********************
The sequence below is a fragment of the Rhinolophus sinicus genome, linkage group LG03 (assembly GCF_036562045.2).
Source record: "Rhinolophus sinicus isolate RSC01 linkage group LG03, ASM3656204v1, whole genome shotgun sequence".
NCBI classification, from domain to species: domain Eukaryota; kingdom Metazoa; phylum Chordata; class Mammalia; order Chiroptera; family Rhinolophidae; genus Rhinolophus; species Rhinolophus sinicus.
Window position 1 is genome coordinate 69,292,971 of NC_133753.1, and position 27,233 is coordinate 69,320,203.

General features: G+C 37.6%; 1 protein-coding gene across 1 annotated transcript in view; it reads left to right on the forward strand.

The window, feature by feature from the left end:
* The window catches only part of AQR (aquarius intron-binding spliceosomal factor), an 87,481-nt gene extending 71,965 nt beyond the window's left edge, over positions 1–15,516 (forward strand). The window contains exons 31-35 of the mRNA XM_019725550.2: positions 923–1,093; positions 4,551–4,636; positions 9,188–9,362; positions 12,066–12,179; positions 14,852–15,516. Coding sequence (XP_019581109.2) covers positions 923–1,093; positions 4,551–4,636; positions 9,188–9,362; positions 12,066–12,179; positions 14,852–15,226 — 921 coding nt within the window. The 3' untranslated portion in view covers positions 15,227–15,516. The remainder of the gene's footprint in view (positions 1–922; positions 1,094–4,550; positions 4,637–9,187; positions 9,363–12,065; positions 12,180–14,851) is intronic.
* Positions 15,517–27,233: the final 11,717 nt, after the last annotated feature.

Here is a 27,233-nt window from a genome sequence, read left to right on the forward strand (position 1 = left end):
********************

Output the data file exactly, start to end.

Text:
The sequence below is a fragment of the Rhinolophus sinicus genome, linkage group LG03 (assembly GCF_036562045.2).
Source record: "Rhinolophus sinicus isolate RSC01 linkage group LG03, ASM3656204v1, whole genome shotgun sequence".
NCBI classification, from domain to species: domain Eukaryota; kingdom Metazoa; phylum Chordata; class Mammalia; order Chiroptera; family Rhinolophidae; genus Rhinolophus; species Rhinolophus sinicus.
Window position 1 is genome coordinate 69,292,971 of NC_133753.1, and position 27,233 is coordinate 69,320,203.

General features: G+C 37.6%; 1 protein-coding gene across 1 annotated transcript in view; it reads left to right on the forward strand.

The window, feature by feature from the left end:
* The window catches only part of AQR (aquarius intron-binding spliceosomal factor), an 87,481-nt gene extending 71,965 nt beyond the window's left edge, over positions 1–15,516 (forward strand). The window contains exons 31-35 of the mRNA XM_019725550.2: positions 923–1,093; positions 4,551–4,636; positions 9,188–9,362; positions 12,066–12,179; positions 14,852–15,516. Coding sequence (XP_019581109.2) covers positions 923–1,093; positions 4,551–4,636; positions 9,188–9,362; positions 12,066–12,179; positions 14,852–15,226 — 921 coding nt within the window. The 3' untranslated portion in view covers positions 15,227–15,516. The remainder of the gene's footprint in view (positions 1–922; positions 1,094–4,550; positions 4,637–9,187; positions 9,363–12,065; positions 12,180–14,851) is intronic.
* Positions 15,517–27,233: the final 11,717 nt, after the last annotated feature.

Here is a 27,233-nt window from a genome sequence, read left to right on the forward strand (position 1 = left end):